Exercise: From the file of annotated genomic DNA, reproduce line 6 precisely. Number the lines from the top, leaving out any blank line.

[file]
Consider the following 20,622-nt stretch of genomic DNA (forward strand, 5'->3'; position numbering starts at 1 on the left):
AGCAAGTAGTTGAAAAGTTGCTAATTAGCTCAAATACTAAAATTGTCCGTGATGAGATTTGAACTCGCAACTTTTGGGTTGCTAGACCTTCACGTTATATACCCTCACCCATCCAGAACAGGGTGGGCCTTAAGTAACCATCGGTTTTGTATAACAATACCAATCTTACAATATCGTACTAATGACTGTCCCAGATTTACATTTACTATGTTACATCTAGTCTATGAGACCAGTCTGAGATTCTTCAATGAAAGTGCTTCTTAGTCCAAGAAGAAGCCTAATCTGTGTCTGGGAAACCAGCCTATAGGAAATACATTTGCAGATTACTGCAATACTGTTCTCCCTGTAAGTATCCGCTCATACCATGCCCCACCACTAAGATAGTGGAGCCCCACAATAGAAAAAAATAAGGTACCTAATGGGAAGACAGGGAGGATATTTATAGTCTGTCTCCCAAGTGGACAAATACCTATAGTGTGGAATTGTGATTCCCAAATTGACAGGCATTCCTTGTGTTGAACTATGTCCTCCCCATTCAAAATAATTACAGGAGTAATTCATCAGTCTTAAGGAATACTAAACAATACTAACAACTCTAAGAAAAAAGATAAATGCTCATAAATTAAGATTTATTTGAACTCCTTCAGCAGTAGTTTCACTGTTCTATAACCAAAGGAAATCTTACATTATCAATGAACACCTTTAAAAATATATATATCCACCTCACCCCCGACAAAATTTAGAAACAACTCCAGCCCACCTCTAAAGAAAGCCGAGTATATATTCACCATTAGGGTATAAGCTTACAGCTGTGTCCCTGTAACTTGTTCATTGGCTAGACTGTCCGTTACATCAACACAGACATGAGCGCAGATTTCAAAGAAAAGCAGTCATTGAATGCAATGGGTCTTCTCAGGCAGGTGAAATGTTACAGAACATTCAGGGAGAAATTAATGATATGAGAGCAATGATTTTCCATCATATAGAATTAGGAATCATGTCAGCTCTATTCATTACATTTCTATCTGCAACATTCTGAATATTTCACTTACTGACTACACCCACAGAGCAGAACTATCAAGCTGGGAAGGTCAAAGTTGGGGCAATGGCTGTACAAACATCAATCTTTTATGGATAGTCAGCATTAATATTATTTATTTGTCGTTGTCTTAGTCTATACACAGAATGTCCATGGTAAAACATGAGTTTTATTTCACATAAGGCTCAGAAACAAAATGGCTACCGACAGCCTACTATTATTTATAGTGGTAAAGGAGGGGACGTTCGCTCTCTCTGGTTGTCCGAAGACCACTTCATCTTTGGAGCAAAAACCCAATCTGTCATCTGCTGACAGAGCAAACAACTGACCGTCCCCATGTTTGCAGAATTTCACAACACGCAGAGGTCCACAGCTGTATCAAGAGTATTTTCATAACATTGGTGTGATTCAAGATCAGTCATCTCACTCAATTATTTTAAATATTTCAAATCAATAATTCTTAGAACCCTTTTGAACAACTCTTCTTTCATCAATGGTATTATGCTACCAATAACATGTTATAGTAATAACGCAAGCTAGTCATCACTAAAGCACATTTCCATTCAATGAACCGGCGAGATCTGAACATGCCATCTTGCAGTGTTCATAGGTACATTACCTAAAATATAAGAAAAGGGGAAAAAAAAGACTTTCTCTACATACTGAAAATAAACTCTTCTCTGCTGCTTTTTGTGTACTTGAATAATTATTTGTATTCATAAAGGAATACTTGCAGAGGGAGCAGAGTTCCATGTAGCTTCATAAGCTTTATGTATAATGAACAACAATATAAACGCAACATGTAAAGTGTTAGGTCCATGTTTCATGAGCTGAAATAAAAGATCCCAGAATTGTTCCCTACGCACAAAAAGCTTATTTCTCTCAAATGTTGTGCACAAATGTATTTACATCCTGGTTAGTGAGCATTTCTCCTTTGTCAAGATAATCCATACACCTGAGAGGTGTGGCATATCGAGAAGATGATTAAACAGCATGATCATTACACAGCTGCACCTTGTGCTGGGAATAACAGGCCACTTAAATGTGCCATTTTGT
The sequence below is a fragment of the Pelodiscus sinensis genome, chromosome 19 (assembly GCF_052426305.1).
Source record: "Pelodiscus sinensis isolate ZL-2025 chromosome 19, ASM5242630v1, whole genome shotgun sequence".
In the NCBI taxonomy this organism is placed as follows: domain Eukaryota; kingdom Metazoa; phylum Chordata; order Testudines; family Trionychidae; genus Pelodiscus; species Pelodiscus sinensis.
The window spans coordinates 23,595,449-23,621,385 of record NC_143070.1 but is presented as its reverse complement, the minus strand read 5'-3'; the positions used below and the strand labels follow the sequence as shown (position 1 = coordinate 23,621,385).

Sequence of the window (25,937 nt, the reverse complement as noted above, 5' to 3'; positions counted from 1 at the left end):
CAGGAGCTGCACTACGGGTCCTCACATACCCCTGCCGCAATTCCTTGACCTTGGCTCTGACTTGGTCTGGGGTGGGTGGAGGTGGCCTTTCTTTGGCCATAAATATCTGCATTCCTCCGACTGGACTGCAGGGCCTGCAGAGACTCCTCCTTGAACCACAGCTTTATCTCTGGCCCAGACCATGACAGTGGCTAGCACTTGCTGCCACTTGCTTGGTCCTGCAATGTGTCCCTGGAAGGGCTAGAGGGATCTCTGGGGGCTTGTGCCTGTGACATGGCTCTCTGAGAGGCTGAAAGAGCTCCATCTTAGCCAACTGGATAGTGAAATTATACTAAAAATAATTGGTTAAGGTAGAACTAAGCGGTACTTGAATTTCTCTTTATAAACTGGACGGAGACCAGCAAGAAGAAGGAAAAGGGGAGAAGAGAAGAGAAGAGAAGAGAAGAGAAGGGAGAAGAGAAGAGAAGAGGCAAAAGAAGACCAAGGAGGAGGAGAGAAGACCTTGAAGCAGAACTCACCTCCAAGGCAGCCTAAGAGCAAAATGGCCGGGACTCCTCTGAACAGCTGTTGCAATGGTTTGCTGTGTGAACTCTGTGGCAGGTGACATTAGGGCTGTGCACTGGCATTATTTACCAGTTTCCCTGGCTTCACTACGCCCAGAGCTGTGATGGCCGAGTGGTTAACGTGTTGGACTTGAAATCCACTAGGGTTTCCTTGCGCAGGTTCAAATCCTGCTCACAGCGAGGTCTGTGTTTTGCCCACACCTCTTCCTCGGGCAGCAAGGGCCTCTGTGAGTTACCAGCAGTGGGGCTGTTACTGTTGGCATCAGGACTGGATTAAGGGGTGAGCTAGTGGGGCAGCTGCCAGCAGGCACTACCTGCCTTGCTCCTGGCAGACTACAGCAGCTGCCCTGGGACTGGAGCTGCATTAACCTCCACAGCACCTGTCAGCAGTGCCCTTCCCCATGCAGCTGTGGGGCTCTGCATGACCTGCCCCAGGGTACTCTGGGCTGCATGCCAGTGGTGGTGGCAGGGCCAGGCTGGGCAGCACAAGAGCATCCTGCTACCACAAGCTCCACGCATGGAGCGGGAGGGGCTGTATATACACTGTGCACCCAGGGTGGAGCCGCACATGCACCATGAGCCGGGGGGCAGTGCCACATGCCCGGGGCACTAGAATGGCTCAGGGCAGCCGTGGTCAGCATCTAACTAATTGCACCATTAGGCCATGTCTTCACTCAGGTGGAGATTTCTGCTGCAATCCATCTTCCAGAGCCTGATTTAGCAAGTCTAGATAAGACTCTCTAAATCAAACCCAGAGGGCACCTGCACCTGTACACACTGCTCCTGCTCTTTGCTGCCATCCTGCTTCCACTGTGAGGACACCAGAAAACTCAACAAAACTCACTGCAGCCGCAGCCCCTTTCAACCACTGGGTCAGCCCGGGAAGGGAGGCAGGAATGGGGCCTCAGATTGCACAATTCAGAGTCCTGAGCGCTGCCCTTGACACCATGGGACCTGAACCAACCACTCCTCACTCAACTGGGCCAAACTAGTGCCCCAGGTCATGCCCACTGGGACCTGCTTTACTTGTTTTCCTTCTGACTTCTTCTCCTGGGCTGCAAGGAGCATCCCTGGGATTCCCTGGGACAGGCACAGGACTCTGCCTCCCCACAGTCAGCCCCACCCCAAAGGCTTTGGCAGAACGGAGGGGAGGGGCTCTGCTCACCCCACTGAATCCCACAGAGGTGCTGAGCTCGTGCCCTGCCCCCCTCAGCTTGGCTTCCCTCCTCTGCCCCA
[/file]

The window spans coordinates 23,595,449-23,621,385 of record NC_143070.1 but is presented as its reverse complement, the minus strand read 5'-3'; the positions used below and the strand labels follow the sequence as shown (position 1 = coordinate 23,621,385).